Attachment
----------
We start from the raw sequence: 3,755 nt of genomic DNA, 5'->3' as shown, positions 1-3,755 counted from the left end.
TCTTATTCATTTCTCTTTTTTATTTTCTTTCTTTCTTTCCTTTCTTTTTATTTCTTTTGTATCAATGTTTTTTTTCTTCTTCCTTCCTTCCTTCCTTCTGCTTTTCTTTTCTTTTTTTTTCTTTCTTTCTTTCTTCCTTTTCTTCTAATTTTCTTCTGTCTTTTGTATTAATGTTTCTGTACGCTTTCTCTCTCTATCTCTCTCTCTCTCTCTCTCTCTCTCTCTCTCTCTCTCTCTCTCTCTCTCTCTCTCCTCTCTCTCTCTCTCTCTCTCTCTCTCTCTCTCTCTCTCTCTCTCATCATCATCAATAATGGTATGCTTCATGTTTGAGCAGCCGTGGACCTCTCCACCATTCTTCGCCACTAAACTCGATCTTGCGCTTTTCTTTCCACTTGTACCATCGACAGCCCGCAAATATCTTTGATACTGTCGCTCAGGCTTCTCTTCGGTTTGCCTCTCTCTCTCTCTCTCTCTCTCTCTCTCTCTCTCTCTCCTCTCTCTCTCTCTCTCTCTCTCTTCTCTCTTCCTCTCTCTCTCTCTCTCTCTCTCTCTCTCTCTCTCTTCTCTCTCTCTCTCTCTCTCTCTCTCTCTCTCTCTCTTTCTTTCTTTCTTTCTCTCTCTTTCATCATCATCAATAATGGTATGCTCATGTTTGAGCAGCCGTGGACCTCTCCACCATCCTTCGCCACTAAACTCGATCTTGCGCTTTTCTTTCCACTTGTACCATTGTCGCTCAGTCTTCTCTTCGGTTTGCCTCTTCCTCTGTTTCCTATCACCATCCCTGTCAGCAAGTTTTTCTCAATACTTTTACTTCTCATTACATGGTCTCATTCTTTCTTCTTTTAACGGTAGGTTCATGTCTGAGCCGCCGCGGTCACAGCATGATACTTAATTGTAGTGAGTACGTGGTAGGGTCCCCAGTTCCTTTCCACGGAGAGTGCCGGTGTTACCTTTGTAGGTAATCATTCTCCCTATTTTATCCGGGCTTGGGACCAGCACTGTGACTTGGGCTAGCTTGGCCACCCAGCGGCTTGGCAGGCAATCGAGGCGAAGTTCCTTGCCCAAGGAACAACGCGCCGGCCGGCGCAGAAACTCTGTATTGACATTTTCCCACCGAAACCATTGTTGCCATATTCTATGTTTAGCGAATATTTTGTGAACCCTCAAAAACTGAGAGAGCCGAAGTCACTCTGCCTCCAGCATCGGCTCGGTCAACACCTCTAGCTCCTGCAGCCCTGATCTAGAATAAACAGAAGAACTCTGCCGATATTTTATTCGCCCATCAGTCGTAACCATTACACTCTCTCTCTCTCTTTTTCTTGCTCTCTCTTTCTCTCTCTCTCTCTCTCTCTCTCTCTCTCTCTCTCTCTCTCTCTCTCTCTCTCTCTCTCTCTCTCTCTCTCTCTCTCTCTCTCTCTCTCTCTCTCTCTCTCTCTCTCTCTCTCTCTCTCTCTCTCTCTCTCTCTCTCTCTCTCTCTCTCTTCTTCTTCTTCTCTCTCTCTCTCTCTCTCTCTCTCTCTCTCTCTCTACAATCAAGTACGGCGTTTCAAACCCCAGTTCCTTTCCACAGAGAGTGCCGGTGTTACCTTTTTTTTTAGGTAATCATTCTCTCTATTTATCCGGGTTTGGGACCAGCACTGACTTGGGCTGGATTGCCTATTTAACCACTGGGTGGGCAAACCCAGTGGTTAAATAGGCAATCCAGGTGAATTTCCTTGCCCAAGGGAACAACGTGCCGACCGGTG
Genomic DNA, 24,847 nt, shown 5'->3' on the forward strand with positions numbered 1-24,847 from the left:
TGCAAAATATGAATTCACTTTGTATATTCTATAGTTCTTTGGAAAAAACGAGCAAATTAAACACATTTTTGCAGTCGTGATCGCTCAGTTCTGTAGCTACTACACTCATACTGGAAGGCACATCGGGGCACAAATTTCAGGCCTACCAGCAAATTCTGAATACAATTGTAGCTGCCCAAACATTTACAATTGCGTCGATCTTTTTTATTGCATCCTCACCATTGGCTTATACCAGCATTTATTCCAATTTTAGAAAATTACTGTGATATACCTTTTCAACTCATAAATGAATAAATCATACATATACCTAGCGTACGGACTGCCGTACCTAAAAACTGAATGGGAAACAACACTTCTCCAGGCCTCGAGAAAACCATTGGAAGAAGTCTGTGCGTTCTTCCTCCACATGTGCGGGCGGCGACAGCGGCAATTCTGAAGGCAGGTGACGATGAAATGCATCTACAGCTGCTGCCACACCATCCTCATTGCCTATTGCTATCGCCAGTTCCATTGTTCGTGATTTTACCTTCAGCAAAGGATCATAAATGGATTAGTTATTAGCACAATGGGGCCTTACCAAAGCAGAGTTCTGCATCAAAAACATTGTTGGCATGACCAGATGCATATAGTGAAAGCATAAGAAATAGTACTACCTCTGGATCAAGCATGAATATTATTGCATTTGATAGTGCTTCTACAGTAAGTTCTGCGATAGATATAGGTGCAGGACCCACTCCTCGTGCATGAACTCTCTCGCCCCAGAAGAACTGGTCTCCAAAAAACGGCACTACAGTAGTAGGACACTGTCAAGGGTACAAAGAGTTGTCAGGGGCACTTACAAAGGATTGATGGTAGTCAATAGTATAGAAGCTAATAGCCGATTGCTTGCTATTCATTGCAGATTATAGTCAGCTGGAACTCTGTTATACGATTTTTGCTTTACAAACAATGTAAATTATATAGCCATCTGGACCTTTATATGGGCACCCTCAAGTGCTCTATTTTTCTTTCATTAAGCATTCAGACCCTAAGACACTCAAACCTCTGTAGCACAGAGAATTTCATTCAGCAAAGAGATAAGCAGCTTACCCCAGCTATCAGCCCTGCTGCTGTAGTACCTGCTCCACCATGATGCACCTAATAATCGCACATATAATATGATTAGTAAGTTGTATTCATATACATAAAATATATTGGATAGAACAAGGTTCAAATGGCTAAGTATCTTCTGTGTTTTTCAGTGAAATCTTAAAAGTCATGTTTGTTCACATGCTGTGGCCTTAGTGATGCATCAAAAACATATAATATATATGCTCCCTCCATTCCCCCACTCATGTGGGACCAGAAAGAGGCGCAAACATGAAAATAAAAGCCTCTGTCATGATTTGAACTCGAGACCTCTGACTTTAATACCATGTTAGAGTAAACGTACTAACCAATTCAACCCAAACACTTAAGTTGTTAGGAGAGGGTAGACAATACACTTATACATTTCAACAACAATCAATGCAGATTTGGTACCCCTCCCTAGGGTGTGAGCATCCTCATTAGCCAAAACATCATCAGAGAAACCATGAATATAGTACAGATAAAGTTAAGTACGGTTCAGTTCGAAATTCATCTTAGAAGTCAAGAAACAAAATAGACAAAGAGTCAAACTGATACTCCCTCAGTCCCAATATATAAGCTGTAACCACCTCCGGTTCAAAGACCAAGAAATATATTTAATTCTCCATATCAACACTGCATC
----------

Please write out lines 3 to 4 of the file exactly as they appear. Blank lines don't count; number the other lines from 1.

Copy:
Genomic DNA, 24,847 nt, shown 5'->3' on the forward strand with positions numbered 1-24,847 from the left:
TGCAAAATATGAATTCACTTTGTATATTCTATAGTTCTTTGGAAAAAACGAGCAAATTAAACACATTTTTGCAGTCGTGATCGCTCAGTTCTGTAGCTACTACACTCATACTGGAAGGCACATCGGGGCACAAATTTCAGGCCTACCAGCAAATTCTGAATACAATTGTAGCTGCCCAAACATTTACAATTGCGTCGATCTTTTTTATTGCATCCTCACCATTGGCTTATACCAGCATTTATTCCAATTTTAGAAAATTACTGTGATATACCTTTTCAACTCATAAATGAATAAATCATACATATACCTAGCGTACGGACTGCCGTACCTAAAAACTGAATGGGAAACAACACTTCTCCAGGCCTCGAGAAAACCATTGGAAGAAGTCTGTGCGTTCTTCCTCCACATGTGCGGGCGGCGACAGCGGCAATTCTGAAGGCAGGTGACGATGAAATGCATCTACAGCTGCTGCCACACCATCCTCATTGCCTATTGCTATCGCCAGTTCCATTGTTCGTGATTTTACCTTCAGCAAAGGATCATAAATGGATTAGTTATTAGCACAATGGGGCCTTACCAAAGCAGAGTTCTGCATCAAAAACATTGTTGGCATGACCAGATGCATATAGTGAAAGCATAAGAAATAGTACTACCTCTGGATCAAGCATGAATATTATTGCATTTGATAGTGCTTCTACAGTAAGTTCTGCGATAGATATAGGTGCAGGACCCACTCCTCGTGCATGAACTCTCTCGCCCCAGAAGAACTGGTCTCCAAAAAACGGCACTACAGTAGTAGGACACTGTCAAGGGTACAAAGAGTTGTCAGGGGCACTTACAAAGGATTGATGGTAGTCAATAGTATAGAAGCTAATAGCCGATTGCTTGCTATTCATTGCAGATTATAGTCAGCTGGAACTCTGTTATACGATTTTTGCTTTACAAACAATGTAAATTATATAGCCATCTGGACCTTTATATGGGCACCCTCAAGTGCTCTATTTTTCTTTCATTAAGCATTCAGACCCTAAGACACTCAAACCTCTGTAGCACAGAGAATTTCATTCAGCAAAGAGATAAGCAGCTTACCCCAGCTATCAGCCCTGCTGCTGTAGTACCTGCTCCACCATGATGCACCTAATAATCGCACATATAATATGATTAGTAAGTTGTATTCATATACATAAAATATATTGGATAGAACAAGGTTCAAATGGCTAAGTATCTTCTGTGTTTTTCAGTGAAATCTTAAAAGTCATGTTTGTTCACATGCTGTGGCCTTAGTGATGCATCAAAAACATATAATATATATGCTCCCTCCATTCCCCCACTCATGTGGGACCAGAAAGAGGCGCAAACATGAAAATAAAAGCCTCTGTCATGATTTGAACTCGAGACCTCTGACTTTAATACCATGTTAGAGTAAACGTACTAACCAATTCAACCCAAACACTTAAGTTGTTAGGAGAGGGTAGACAATACACTTATACATTTCAACAACAATCAATGCAGATTTGGTACCCCTCCCTAGGGTGTGAGCATCCTCATTAGCCAAAACATCATCAGAGAAACCATGAATATAGTACAGATAAAGTTAAGTACGGTTCAGTTCGAAATTCATCTTAGAAGTCAAGAAACAAAATAGACAAAGAGTCAAACTGATACTCCCTCAGTCCCAATATATAAGCTGTAACCACCTCCGGTTCAAAGACCAAGAAATATATTTAATTCTCCATATCAACACTGCATC